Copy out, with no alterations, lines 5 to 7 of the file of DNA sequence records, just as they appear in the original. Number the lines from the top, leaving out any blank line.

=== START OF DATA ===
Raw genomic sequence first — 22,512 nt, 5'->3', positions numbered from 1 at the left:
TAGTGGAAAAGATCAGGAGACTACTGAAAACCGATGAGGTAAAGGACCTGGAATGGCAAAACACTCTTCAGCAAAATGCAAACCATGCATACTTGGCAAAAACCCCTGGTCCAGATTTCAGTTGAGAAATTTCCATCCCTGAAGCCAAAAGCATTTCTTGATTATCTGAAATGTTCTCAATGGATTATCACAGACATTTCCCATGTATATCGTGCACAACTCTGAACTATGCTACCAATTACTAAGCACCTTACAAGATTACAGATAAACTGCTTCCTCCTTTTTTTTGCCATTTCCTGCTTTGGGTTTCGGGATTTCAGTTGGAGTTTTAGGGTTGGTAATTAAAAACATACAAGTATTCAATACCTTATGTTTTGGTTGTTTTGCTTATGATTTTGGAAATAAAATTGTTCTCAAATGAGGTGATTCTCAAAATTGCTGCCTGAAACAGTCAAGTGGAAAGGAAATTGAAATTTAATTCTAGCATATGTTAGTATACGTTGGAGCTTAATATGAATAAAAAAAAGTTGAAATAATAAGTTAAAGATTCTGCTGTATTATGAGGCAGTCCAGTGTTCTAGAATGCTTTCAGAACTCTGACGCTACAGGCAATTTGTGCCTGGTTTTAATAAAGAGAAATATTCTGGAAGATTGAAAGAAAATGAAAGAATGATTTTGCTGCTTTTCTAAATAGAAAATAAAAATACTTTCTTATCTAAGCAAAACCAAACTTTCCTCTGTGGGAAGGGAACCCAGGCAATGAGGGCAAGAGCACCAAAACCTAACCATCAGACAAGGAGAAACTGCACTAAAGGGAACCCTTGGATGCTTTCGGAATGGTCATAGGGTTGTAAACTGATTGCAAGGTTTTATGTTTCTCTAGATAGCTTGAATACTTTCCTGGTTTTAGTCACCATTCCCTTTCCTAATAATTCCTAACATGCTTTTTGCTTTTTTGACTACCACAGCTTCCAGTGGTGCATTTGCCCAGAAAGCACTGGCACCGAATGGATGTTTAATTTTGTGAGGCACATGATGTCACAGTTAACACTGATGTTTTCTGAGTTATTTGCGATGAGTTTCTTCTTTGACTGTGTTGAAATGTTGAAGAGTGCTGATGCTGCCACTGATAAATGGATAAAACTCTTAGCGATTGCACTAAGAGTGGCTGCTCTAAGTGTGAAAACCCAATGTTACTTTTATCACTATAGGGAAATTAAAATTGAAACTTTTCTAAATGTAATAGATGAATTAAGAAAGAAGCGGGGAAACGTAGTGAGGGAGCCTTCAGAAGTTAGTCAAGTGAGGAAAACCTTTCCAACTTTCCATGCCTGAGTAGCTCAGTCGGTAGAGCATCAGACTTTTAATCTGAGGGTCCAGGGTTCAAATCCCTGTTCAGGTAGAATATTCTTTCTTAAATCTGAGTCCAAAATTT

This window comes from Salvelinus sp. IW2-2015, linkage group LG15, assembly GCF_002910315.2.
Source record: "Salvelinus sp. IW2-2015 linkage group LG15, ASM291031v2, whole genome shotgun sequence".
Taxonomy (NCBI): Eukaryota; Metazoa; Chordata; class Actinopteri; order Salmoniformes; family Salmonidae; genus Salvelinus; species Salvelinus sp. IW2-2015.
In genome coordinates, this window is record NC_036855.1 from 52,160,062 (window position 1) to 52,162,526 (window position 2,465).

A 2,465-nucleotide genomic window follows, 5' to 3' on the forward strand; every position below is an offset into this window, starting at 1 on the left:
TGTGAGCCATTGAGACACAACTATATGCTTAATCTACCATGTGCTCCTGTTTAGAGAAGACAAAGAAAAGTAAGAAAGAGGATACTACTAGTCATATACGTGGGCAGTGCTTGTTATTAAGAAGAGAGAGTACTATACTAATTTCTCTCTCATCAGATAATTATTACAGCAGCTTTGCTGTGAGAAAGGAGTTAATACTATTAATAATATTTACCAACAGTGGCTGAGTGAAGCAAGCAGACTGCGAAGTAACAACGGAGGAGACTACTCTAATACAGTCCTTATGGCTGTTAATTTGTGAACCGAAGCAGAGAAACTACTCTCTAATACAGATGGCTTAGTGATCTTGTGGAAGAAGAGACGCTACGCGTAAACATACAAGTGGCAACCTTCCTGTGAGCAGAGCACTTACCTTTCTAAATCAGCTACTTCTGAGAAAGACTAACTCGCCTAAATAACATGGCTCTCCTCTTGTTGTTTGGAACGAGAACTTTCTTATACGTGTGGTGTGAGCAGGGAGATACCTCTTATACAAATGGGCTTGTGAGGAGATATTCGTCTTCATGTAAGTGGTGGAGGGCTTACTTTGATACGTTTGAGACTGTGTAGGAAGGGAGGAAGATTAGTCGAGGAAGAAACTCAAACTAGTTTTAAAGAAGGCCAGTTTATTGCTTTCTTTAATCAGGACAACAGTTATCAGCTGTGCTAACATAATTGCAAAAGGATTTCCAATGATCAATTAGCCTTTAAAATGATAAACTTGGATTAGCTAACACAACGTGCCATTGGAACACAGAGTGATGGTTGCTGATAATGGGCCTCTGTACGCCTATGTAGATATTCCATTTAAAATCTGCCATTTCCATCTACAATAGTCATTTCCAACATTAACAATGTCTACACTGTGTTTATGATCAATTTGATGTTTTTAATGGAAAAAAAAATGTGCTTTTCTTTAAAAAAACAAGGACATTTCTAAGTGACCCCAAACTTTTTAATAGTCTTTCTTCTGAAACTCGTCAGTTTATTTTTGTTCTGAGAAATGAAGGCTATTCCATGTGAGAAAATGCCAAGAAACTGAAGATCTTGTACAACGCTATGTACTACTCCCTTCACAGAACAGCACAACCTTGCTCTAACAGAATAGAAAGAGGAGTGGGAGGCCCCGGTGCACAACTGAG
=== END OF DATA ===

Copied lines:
Taxonomy (NCBI): Eukaryota; Metazoa; Chordata; class Actinopteri; order Salmoniformes; family Salmonidae; genus Salvelinus; species Salvelinus sp. IW2-2015.
In genome coordinates, this window is record NC_036855.1 from 52,160,062 (window position 1) to 52,162,526 (window position 2,465).

A 2,465-nucleotide genomic window follows, 5' to 3' on the forward strand; every position below is an offset into this window, starting at 1 on the left: